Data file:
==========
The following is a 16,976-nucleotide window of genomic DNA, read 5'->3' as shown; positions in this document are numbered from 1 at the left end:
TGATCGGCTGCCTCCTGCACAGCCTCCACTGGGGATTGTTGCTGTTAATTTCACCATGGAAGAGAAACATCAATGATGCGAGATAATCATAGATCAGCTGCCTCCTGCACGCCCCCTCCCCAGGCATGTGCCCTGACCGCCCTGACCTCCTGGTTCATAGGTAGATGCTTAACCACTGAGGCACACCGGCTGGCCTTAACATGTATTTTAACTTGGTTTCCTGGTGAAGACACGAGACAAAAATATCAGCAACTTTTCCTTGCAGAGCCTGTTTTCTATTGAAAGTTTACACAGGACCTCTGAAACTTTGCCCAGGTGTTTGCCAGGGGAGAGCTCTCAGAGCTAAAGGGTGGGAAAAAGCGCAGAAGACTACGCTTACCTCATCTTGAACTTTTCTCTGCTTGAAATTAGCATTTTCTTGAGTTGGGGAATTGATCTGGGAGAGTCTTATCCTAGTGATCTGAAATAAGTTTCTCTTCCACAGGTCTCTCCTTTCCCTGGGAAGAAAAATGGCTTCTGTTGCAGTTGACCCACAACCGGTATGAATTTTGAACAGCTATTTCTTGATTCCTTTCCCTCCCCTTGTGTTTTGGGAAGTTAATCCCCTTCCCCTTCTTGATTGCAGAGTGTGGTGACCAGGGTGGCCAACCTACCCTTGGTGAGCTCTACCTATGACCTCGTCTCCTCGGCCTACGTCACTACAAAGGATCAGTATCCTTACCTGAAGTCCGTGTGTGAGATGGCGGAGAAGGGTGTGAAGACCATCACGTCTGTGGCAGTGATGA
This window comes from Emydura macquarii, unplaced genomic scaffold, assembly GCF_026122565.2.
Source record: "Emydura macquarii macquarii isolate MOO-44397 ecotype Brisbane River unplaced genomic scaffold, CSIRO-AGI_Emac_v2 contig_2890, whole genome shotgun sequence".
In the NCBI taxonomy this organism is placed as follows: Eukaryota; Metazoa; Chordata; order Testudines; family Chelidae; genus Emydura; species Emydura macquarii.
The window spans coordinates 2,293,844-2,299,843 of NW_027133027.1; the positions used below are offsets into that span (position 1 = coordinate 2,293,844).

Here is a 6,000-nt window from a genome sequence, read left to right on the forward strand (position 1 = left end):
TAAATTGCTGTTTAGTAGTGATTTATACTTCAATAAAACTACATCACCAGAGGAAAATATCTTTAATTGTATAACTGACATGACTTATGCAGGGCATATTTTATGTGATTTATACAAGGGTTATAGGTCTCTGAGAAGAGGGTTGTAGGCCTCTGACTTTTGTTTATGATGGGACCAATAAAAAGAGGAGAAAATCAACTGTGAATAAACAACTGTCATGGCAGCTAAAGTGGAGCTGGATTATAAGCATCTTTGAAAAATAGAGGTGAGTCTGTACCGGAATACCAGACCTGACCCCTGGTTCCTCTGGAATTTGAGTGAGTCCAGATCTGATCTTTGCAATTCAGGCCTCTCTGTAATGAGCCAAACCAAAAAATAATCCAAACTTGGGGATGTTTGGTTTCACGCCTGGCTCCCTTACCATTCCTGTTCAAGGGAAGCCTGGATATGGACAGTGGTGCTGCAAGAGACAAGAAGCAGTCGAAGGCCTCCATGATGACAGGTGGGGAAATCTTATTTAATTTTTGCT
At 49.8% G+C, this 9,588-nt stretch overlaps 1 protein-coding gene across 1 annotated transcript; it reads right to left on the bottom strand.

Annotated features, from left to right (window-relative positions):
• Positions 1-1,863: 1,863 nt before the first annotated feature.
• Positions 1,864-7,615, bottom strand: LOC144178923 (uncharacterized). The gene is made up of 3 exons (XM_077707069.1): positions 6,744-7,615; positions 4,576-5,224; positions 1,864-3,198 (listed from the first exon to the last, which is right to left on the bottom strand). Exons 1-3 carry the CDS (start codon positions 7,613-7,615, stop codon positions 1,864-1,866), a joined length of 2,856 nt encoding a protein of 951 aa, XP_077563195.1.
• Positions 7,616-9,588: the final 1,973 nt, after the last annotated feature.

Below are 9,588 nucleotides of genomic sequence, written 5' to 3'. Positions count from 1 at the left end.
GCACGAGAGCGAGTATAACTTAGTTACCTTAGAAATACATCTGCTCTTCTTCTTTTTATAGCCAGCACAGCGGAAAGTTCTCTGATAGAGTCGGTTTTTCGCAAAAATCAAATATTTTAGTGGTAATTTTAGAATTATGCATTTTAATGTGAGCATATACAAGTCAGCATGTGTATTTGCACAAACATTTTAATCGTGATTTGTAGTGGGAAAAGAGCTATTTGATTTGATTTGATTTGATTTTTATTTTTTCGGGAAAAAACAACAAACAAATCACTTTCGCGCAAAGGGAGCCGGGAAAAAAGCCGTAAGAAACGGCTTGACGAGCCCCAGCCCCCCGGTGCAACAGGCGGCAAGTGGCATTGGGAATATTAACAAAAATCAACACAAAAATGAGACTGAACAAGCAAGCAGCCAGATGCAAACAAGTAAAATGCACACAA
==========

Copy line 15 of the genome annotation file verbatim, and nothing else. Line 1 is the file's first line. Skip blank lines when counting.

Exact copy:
GCACGAGAGCGAGTATAACTTAGTTACCTTAGAAATACATCTGCTCTTCTTCTTTTTATAGCCAGCACAGCGGAAAGTTCTCTGATAGAGTCGGTTTTTCGCAAAAATCAAATATTTTAGTGGTAATTTTAGAATTATGCATTTTAATGTGAGCATATACAAGTCAGCATGTGTATTTGCACAAACATTTTAATCGTGATTTGTAGTGGGAAAAGAGCTATTTGATTTGATTTGATTTGATTTTTATTTTTTCGGGAAAAAACAACAAACAAATCACTTTCGCGCAAAGGGAGCCGGGAAAAAAGCCGTAAGAAACGGCTTGACGAGCCCCAGCCCCCCGGTGCAACAGGCGGCAAGTGGCATTGGGAATATTAACAAAAATCAACACAAAAATGAGACTGAACAAGCAAGCAGCCAGATGCAAACAAGTAAAATGCACACAA